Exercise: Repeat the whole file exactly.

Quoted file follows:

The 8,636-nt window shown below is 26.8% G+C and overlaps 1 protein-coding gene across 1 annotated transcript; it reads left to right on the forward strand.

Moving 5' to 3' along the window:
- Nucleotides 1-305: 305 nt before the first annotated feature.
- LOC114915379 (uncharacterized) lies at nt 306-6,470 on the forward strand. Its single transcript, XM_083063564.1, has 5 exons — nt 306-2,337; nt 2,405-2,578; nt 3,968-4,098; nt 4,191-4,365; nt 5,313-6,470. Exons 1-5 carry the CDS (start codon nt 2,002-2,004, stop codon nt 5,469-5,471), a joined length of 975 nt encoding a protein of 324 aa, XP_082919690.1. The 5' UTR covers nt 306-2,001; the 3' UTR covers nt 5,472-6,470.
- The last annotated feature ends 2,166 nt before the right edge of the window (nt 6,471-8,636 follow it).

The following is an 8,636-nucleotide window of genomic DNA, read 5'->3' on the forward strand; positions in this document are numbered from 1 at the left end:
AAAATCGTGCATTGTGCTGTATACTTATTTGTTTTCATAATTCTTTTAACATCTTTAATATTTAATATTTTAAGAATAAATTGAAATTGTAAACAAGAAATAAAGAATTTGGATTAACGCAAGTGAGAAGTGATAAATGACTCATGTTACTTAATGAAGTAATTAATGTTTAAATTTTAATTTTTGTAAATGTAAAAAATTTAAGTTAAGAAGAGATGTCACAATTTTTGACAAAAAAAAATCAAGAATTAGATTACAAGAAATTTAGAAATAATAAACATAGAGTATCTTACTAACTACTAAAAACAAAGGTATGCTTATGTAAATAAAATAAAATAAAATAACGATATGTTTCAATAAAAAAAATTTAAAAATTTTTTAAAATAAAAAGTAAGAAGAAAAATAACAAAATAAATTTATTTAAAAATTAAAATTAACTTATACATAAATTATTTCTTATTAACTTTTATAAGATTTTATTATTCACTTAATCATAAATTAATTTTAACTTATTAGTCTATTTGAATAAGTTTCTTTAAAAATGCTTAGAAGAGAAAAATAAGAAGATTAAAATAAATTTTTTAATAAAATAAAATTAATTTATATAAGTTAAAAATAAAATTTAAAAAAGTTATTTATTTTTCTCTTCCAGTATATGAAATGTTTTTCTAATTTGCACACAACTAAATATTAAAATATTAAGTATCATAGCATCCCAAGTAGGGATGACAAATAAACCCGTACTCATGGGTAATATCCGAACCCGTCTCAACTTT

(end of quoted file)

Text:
The 8,636-nt window shown below is 26.8% G+C and overlaps 1 protein-coding gene across 1 annotated transcript; it reads left to right on the forward strand.

Moving 5' to 3' along the window:
- Nucleotides 1-305: 305 nt before the first annotated feature.
- LOC114915379 (uncharacterized) lies at nt 306-6,470 on the forward strand. Its single transcript, XM_083063564.1, has 5 exons — nt 306-2,337; nt 2,405-2,578; nt 3,968-4,098; nt 4,191-4,365; nt 5,313-6,470. Exons 1-5 carry the CDS (start codon nt 2,002-2,004, stop codon nt 5,469-5,471), a joined length of 975 nt encoding a protein of 324 aa, XP_082919690.1. The 5' UTR covers nt 306-2,001; the 3' UTR covers nt 5,472-6,470.
- The last annotated feature ends 2,166 nt before the right edge of the window (nt 6,471-8,636 follow it).

The following is an 8,636-nucleotide window of genomic DNA, read 5'->3' on the forward strand; positions in this document are numbered from 1 at the left end:
AAAATCGTGCATTGTGCTGTATACTTATTTGTTTTCATAATTCTTTTAACATCTTTAATATTTAATATTTTAAGAATAAATTGAAATTGTAAACAAGAAATAAAGAATTTGGATTAACGCAAGTGAGAAGTGATAAATGACTCATGTTACTTAATGAAGTAATTAATGTTTAAATTTTAATTTTTGTAAATGTAAAAAATTTAAGTTAAGAAGAGATGTCACAATTTTTGACAAAAAAAAATCAAGAATTAGATTACAAGAAATTTAGAAATAATAAACATAGAGTATCTTACTAACTACTAAAAACAAAGGTATGCTTATGTAAATAAAATAAAATAAAATAACGATATGTTTCAATAAAAAAAATTTAAAAATTTTTTAAAATAAAAAGTAAGAAGAAAAATAACAAAATAAATTTATTTAAAAATTAAAATTAACTTATACATAAATTATTTCTTATTAACTTTTATAAGATTTTATTATTCACTTAATCATAAATTAATTTTAACTTATTAGTCTATTTGAATAAGTTTCTTTAAAAATGCTTAGAAGAGAAAAATAAGAAGATTAAAATAAATTTTTTAATAAAATAAAATTAATTTATATAAGTTAAAAATAAAATTTAAAAAAGTTATTTATTTTTCTCTTCCAGTATATGAAATGTTTTTCTAATTTGCACACAACTAAATATTAAAATATTAAGTATCATAGCATCCCAAGTAGGGATGACAAATAAACCCGTACTCATGGGTAATATCCGAACCCGTCTCAACTTT